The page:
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Best Tips for Getting Estimates from Your Printer

Print customers should remember that print is customized manufacturing. Every print job is unique, so a printer can no more quote you a price for a direct mail campaign over the phone than a contractor can quote you a price for a new house on the spot.

If you want a good estimate, printers need details. These details are called “specs,” which is short for specifications, and it’s your job to supply them to the printer.

Here’s what we recommend.

Always submit your specs in writing, even if it’s in the body of an email or in a Word document. Printing specs typically change as a job develops, so putting everything in writing is vital.

The following list shows you what a basic spec list for a printer should include, though every spec won’t necessarily apply to every job you print:

  1. Your Contact Information. Make sure you can be reached by phone and email. Supply your company name, URL and mailing address, too.
  2. Job Description. Describe the job you want estimated. Is it a newsletter? Catalog? Marketing brochure? Direct mail piece? Is it brand new or a reprint of an existing piece?
  3. Due Date. This is critical, especially if you need it within days or weeks. If the date’s set in stone, say so. Make sure your due date is communicated right away.
  4. Quantity. Ask for a few quantities, even if you think you only need a specific amount. Will this piece be a one-time only job, or will it be re-ordered weekly, monthly, or annually? This matters as well. A printer can plan for recurring jobs and determine your paper requirements for the long-term as needed.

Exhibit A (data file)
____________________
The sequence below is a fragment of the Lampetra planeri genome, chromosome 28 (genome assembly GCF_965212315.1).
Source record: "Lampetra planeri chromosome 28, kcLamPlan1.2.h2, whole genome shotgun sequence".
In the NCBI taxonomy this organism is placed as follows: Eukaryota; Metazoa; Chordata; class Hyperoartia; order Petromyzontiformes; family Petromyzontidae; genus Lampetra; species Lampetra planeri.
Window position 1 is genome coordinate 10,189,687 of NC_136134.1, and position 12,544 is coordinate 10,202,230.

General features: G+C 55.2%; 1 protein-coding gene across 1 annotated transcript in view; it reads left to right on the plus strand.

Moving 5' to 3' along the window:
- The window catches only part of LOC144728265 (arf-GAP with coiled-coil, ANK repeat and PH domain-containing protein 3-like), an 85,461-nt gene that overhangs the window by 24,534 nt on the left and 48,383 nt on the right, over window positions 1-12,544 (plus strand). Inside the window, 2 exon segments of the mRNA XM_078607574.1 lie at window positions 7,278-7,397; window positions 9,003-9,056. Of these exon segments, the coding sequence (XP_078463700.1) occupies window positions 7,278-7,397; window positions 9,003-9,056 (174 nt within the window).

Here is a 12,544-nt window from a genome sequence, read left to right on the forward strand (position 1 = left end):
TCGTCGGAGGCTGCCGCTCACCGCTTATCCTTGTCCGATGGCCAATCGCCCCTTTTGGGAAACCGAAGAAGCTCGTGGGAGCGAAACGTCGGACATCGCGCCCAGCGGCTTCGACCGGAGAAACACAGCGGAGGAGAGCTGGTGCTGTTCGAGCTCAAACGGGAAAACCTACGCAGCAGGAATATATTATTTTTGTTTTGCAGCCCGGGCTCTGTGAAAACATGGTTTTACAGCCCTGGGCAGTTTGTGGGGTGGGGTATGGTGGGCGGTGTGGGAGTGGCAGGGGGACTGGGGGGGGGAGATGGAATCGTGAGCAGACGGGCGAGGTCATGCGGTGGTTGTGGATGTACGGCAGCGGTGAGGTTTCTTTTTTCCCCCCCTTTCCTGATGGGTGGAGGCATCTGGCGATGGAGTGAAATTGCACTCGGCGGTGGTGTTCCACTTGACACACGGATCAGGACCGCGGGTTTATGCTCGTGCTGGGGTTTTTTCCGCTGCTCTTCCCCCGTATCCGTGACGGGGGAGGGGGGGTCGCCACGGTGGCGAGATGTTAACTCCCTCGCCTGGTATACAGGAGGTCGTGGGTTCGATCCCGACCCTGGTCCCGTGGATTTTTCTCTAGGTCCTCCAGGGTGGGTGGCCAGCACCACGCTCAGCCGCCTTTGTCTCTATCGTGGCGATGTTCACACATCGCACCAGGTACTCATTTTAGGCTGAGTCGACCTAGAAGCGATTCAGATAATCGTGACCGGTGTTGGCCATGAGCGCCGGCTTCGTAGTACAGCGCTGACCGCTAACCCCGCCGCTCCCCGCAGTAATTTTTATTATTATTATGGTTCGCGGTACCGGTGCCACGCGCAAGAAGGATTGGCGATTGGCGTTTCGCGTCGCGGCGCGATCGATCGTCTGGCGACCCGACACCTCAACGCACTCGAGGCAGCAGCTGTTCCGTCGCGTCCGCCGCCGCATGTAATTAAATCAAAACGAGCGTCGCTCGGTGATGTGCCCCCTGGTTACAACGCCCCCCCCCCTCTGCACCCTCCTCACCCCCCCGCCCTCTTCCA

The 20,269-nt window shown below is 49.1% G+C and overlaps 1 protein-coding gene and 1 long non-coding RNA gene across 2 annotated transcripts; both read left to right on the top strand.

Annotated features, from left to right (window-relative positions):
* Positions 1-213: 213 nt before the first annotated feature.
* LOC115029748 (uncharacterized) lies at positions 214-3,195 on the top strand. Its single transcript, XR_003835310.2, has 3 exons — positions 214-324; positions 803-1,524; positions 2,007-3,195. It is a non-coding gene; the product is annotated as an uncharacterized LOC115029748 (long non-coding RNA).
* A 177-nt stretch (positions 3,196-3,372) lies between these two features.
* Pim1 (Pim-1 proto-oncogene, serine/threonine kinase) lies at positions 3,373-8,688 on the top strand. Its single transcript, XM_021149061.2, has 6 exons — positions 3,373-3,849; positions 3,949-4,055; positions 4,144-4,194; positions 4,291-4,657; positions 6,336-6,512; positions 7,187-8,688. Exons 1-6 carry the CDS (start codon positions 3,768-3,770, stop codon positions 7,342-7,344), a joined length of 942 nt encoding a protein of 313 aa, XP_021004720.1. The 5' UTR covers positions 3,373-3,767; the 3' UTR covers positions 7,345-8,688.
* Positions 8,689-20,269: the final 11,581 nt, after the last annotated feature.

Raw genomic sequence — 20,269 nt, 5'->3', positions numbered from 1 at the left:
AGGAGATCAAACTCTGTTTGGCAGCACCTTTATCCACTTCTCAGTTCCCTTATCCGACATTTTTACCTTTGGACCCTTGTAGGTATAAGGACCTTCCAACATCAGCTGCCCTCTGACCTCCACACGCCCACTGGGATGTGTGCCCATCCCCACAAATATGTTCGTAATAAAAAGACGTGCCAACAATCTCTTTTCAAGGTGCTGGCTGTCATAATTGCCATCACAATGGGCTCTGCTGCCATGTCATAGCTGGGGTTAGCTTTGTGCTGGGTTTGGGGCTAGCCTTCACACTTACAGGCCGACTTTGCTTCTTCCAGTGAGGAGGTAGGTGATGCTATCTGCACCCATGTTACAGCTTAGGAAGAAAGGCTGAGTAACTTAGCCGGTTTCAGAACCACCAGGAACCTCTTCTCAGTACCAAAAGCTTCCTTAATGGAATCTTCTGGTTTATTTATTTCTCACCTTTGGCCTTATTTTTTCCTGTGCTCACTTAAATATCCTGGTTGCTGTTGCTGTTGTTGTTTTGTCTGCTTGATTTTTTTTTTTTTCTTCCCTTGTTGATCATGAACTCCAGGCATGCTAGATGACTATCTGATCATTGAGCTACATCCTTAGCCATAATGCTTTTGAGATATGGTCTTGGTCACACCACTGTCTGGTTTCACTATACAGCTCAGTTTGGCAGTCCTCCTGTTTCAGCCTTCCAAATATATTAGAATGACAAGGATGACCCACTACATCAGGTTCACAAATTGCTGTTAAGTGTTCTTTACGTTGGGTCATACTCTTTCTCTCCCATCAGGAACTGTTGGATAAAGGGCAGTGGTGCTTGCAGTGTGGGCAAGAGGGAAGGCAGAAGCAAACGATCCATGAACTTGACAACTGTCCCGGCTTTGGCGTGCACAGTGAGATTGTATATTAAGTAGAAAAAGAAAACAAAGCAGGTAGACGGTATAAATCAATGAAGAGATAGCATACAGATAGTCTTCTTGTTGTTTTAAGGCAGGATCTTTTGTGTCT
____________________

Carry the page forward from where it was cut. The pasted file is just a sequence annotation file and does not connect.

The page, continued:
5. File Format. How will the file be sent? Which platform will you use (PC or Mac)? In what program will it be designed, and what version of this program?
  6. Finished Size. Give the final size of your piece – flat as well as folded.
  7. Total Page Count. If applicable, give the number of pages if known. This applies if you’re printing a book, catalog, magazine, newsletter, event program, or other booklet.
  8. Paper Stock. You may or may not know what paper you prefer, which is common. Ask the printer for recommendations. If you have a specific sheet in mind, say so.
  9. Inks. Is this a 2-color job (typically, black + another color), a 4-color job (the four process colors, CMYK), or something different? Will the piece need special inks, such as metallic? Does your company have a particular corporate color? Does the piece need typical ink coverage or is there a more complex design?
  10. Binding. Again, if applicable. There are several options for binding books, newsletters, and magazines, the most common two being perfect bound and saddle-stitching.
  11. Finishing. What kind of finishing does your job need, if any? Will it be laminated? Varnished? Die-cut? Embossed or engraved? Is there a special fold you want?
  12. Shipping Requirements. How do you want this job delivered? Do you know the shipping details yet? Will the entire job be shipped to one location or to several? Should the materials be packaged in any special way?
  13. Special Requests. If there’s any information about this job that might matter to a printer, please share it. Is it super important to your CEO, for example? Are you packaging up this printed piece with existing collateral? Will it be mailed? Do you need more services, such as database development, or mailing and fulfillment?

Even if you don’t know all of these details at the beginning of your conversation with a printer, share as many as you do have. Ask the printer to get in touch to discuss it in depth. He or she will ask you a few more questions to ‘flesh out’ the job.

Don’t forget to ask printers for their recommendations. They’ve produced millions of pieces and have the expertise to make suggestions that will enhance your job. As you submit specs for a quote, ask your printer, “Is there anything else you need to know, or do you have any ideas that would make this job even better?” You just might hear about something that you never thought of – or even knew about.

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